Michael Ruck, senior financial services enforcement lawyer for Pinsent Masons, previously worked for the FCA. He said it was right that the regulator should issue a fine for failures relating to the bank’s anti-money laundering policies and procedures for corporate customers connected to politically-exposed persons.
Mr Ruck added: “This may be the first FCA enforcement action concerning anti-money laundering systems and controls at banks but it is very unlikely to be the last.
“Following from the FCA’s action on anti-bribery and corruption systems and control failings at insurance brokers, the action against Standard Bank illustrates the FCA’s increasing focus on financial crime.”
He said that banks and regulated firms needed to ensure their systems and controls in these areas met the FCA’s “high regulatory standards”.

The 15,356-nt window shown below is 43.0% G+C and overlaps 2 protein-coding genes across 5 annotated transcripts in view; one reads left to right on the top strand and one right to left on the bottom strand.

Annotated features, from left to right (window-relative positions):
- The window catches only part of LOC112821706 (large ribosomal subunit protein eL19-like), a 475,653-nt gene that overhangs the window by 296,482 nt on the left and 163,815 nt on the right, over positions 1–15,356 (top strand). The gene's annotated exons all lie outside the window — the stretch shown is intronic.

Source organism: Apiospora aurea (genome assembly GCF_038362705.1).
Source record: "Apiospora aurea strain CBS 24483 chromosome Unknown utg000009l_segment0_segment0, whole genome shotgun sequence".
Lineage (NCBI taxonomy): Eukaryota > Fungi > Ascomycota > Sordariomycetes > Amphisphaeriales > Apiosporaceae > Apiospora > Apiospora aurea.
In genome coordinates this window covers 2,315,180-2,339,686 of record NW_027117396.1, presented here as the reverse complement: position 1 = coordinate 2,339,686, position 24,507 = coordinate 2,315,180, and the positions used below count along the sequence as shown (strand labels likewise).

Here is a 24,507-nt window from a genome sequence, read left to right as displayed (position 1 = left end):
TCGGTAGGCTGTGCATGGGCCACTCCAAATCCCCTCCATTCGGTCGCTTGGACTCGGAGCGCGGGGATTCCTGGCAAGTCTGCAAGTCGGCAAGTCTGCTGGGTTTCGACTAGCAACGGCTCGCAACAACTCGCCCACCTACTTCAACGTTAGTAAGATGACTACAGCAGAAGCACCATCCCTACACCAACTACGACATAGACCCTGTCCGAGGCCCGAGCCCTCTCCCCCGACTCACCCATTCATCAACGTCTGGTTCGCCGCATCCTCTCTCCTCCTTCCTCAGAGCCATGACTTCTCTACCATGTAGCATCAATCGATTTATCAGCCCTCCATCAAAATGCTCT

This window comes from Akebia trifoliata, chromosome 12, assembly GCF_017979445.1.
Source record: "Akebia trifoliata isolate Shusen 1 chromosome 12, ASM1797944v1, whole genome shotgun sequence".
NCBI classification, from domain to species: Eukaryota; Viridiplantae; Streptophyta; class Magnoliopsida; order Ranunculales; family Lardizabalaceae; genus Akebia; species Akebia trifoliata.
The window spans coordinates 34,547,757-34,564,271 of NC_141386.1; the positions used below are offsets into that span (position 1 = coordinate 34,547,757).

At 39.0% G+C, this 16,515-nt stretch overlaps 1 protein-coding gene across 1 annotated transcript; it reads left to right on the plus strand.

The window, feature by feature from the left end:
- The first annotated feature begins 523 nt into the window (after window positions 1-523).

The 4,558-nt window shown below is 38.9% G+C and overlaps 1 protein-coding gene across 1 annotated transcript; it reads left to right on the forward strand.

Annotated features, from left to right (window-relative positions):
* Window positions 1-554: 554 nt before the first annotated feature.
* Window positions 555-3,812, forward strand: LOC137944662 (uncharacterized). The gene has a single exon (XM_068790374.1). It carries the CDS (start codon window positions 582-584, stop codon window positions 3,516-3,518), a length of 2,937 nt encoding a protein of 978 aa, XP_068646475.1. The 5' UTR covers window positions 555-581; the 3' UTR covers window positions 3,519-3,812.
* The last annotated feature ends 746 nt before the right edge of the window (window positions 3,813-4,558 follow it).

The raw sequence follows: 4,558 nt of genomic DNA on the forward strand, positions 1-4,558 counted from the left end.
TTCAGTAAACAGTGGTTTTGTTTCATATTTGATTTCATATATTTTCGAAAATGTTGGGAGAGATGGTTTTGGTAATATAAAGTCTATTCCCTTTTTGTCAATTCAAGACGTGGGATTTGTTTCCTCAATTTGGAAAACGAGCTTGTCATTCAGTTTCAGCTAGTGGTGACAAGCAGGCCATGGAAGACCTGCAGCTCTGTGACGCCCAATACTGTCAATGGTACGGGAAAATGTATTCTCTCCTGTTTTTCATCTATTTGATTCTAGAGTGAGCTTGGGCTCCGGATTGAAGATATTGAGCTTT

Tracey McDermott, director of enforcement and financial crime for the regulator, said it was the first time that the FCA, or its predecessor the FSA, had brought an anti-money laundering case that focused on commercial banking activity.
Between 15 December 2007 and 20 July 2011, Standard Bank failed to comply with regulation 20(1) of the money laundering regulations. It was found to have failed to take reasonable care to ensure that all aspects of its anti-money laundering policies were applied appropriately and consistently to corporate customers connected to Peps.
During the relevant period the bank had business relationships with 5339 corporate customers of which 282 were linked to one or more Peps.